By Mike Longo Jr.
What a thrilling ride to be behind the body and lens of a camera for more than 34 years! Professionally creating images that freeze a moment in time at a sporting event has been fulfilling.
I've been afforded the opportunity to cover Super Bowls, World Series, Stanley Cup Finals, Olympics, All-Star Games, Final Four, Playoffs, and sports at the professional, college and high school levels. However, this article isn't about me or any accomplishments or awards.
With a little bit of so-called downtime, nothing pressing on the schedule, no deadlines, I did just that. Yes, of course, I had a camera, and yes it was a sporting event. So much for downtime, but this was different.
Sometimes in the daily ritual called life, we need to step back, breathe and recharge. Simply put, it's about a photographer getting back to the root of sport, namely baseball.
Kennedy Township’s baseball complex is where I found that calming, peaceful feeling, solace if you will. There I had the chance to be with a special group of 8-year-old and under baseball players from Montour and freeze some of their special moments.
No McCutcheon, Alonso, Judge or any other multi-million dollar athletes past or present. Those stars were replaced by stars named Tielsch, Wydra and Fabus just to mention a few.
The setting was an all-star tournament consisting of five teams from Montour, Bethel Park, South Fayette, Upper St. Clair and Peters Township. They played in the heat, rain and blazing summer sun with no complaints. Bracketing was a round-robin format complete with back-to-back doubleheaders throughout the days culminating with the championship game Sunday afternoon.
In this age group, the game is more of a developmental nature rather than the traditional style. For the most part, the rules are the same with some exceptions, the biggest difference is it is deemed, "coach pitch." The coach pitches to his own players and is not permitted to field any ball as a player occupies the pitcher's mound for that purpose.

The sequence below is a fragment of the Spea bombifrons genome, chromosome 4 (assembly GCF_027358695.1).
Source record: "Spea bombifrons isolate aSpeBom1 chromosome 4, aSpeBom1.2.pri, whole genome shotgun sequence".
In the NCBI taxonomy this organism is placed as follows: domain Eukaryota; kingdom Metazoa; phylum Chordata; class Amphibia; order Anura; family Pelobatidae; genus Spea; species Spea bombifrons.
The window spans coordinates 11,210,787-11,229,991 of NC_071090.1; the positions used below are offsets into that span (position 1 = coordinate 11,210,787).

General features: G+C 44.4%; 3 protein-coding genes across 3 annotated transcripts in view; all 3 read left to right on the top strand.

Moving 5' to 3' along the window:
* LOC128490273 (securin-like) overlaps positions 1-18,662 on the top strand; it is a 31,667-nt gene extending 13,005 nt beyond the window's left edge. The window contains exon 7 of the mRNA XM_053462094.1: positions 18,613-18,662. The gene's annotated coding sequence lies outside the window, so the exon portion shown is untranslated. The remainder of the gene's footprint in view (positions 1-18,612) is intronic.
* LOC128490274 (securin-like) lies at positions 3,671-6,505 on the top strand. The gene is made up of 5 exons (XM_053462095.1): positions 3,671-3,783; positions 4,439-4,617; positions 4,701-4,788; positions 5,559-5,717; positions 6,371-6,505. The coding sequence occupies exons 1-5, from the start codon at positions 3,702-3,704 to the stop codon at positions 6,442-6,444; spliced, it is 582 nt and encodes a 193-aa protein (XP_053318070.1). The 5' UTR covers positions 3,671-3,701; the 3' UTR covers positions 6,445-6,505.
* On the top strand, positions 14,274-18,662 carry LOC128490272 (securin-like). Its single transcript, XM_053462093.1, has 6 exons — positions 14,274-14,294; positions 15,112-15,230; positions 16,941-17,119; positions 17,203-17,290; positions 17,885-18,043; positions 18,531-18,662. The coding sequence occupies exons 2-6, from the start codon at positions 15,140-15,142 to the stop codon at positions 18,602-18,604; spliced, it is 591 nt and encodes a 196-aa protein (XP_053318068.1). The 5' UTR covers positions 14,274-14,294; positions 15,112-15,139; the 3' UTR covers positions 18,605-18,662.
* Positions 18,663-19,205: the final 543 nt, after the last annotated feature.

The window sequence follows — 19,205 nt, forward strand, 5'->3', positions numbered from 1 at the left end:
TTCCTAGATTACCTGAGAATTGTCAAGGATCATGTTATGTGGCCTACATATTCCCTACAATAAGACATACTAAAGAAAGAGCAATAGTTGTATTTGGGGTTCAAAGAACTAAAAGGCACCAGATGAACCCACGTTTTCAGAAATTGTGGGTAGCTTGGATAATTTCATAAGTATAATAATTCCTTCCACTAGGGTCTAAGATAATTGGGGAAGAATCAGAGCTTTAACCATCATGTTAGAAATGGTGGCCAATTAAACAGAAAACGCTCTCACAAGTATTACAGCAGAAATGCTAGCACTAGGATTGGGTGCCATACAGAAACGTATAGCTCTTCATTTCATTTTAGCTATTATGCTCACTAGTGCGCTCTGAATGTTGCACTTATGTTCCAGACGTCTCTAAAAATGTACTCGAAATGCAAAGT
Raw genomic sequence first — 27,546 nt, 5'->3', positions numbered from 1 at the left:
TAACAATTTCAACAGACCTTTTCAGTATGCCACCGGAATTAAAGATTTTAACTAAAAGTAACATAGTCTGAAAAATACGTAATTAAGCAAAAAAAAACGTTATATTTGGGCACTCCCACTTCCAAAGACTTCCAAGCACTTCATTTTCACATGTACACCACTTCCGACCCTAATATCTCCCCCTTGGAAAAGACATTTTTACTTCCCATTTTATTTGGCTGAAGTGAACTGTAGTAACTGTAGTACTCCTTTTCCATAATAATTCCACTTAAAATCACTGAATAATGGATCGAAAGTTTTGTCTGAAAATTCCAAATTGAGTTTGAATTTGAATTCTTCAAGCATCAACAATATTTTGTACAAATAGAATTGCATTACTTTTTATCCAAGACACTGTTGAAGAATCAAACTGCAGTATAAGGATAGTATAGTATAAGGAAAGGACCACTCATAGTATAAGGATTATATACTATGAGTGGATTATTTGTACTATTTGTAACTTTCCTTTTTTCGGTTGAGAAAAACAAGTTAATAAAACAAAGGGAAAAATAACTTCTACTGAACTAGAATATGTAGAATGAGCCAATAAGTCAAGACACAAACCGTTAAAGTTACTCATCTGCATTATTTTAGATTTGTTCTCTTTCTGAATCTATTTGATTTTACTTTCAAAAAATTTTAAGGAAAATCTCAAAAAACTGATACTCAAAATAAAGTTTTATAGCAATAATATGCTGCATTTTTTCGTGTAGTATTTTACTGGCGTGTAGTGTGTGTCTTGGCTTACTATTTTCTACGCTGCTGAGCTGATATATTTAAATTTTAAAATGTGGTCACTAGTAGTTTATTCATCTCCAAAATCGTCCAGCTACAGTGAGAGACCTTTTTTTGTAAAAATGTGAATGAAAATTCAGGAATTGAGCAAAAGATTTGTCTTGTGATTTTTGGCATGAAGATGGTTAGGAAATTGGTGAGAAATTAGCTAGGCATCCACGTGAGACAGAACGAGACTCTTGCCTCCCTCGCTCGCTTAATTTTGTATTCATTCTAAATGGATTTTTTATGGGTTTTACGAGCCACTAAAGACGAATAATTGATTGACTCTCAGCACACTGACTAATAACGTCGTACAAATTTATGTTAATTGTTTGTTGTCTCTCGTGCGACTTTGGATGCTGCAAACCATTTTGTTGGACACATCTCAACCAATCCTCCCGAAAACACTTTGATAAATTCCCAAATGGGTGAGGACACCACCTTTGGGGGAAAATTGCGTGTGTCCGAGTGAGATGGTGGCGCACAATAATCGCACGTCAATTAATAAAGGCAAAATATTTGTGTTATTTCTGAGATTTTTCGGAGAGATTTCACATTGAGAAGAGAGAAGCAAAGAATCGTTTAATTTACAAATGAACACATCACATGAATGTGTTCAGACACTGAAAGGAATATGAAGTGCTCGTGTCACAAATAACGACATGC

I'm not flooding this article with individual stats or accolades, but rather giving credit to an entire team, Montour, for stellar play and team accomplishment. They exemplified the meaning of team players, each and every one of them.
There were cheers, tears and high-fives. Frustration and disappointment at times coupled with smiles and celebration. Lest we forget these are children, learning as they play for nothing more than "the love of the game.''
This weekend the boys from Montour put on a show. They hit the ball as hard as any team of 8-year-olds in the area. Paying attention to detail they listen attentively to coaches' instructions resulting in running the bases very well.
Defense wins ball games and this team turned in some defensive gems on the diamond all weekend that turned the heads of many. They make mistakes as we all do, and they lost some games. It wasn't a deterrent; these boys turned it into motivation.
With a true never-say-die attitude, this group of young Spartans gave their all and marched all the way to the championship game. Awaiting Montour was Bethel Park who seemed poised and ready to claim the title.
This championship game was a back-and-forth affair in which each team gained the lead only to relinquish it time and time again. Complete with rocketing hits, close plays at the bases, and strong defensive plays, this contest was destined to go down to the wire. It did not disappoint.
Trailing heading into the sixth inning, the Spartans went to work. Nothing seemed to bother these young boys, especially the score which was spelling impending doom. Montour exploded in the top of the inning with hit after hit, not only tying the game but regaining the lead in dramatic fashion as they plated runs tallying 10 for the contest. The lead was a comfortable five-run cushion as three outs were all that was needed to be named the tournament's best.
Bethel Park, armed with its share of hitters, had a different idea. They plated a few runs to narrow the margin. The end result was too little too late as Montour held on for a 10-7 victory en route to claiming the championship trophy as the top team for the weekend.
Little League contests require no paid admission ticket, however, if this championship matchup did, the contest would have been worth every dime of the cost.
For this group of Spartans, you are champions one and all. I appreciate being invited to be a part of the ride. Perhaps most importantly, thank you for giving me a moment to sit back, breathe, relax and enjoy a weekend with aspiring baseball players out on the diamond for "the love of the game."